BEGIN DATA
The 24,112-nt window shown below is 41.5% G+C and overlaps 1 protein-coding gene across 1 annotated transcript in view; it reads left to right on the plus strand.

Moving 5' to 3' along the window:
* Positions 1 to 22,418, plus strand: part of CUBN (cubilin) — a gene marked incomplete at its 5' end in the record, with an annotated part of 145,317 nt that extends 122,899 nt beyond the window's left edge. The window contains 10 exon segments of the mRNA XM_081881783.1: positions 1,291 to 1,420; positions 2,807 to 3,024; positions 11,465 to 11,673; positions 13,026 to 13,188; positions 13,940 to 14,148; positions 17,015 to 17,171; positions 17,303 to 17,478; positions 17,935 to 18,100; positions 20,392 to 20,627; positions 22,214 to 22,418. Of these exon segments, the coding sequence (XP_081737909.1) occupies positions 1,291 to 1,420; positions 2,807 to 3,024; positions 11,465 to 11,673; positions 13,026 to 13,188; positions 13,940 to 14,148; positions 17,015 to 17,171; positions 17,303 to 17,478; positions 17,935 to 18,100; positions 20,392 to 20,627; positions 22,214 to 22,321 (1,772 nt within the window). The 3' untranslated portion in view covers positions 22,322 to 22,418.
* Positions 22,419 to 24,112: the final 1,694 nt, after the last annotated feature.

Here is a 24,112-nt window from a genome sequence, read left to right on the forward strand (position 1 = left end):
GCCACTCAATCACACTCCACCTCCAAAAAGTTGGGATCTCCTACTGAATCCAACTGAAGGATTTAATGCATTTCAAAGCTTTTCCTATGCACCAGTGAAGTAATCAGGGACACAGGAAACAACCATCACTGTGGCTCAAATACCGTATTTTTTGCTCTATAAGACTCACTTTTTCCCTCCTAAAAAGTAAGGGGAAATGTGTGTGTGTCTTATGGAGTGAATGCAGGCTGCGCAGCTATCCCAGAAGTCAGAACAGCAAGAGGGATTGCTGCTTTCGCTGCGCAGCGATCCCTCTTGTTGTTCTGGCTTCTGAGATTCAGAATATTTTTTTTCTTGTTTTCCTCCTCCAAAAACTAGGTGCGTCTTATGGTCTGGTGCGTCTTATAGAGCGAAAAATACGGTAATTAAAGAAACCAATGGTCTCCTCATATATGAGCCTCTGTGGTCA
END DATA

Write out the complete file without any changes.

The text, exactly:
The 24,112-nt window shown below is 41.5% G+C and overlaps 1 protein-coding gene across 1 annotated transcript in view; it reads left to right on the plus strand.

Moving 5' to 3' along the window:
* Positions 1 to 22,418, plus strand: part of CUBN (cubilin) — a gene marked incomplete at its 5' end in the record, with an annotated part of 145,317 nt that extends 122,899 nt beyond the window's left edge. The window contains 10 exon segments of the mRNA XM_081881783.1: positions 1,291 to 1,420; positions 2,807 to 3,024; positions 11,465 to 11,673; positions 13,026 to 13,188; positions 13,940 to 14,148; positions 17,015 to 17,171; positions 17,303 to 17,478; positions 17,935 to 18,100; positions 20,392 to 20,627; positions 22,214 to 22,418. Of these exon segments, the coding sequence (XP_081737909.1) occupies positions 1,291 to 1,420; positions 2,807 to 3,024; positions 11,465 to 11,673; positions 13,026 to 13,188; positions 13,940 to 14,148; positions 17,015 to 17,171; positions 17,303 to 17,478; positions 17,935 to 18,100; positions 20,392 to 20,627; positions 22,214 to 22,321 (1,772 nt within the window). The 3' untranslated portion in view covers positions 22,322 to 22,418.
* Positions 22,419 to 24,112: the final 1,694 nt, after the last annotated feature.

Here is a 24,112-nt window from a genome sequence, read left to right on the forward strand (position 1 = left end):
GCCACTCAATCACACTCCACCTCCAAAAAGTTGGGATCTCCTACTGAATCCAACTGAAGGATTTAATGCATTTCAAAGCTTTTCCTATGCACCAGTGAAGTAATCAGGGACACAGGAAACAACCATCACTGTGGCTCAAATACCGTATTTTTTGCTCTATAAGACTCACTTTTTCCCTCCTAAAAAGTAAGGGGAAATGTGTGTGTGTCTTATGGAGTGAATGCAGGCTGCGCAGCTATCCCAGAAGTCAGAACAGCAAGAGGGATTGCTGCTTTCGCTGCGCAGCGATCCCTCTTGTTGTTCTGGCTTCTGAGATTCAGAATATTTTTTTTCTTGTTTTCCTCCTCCAAAAACTAGGTGCGTCTTATGGTCTGGTGCGTCTTATAGAGCGAAAAATACGGTAATTAAAGAAACCAATGGTCTCCTCATATATGAGCCTCTGTGGTCA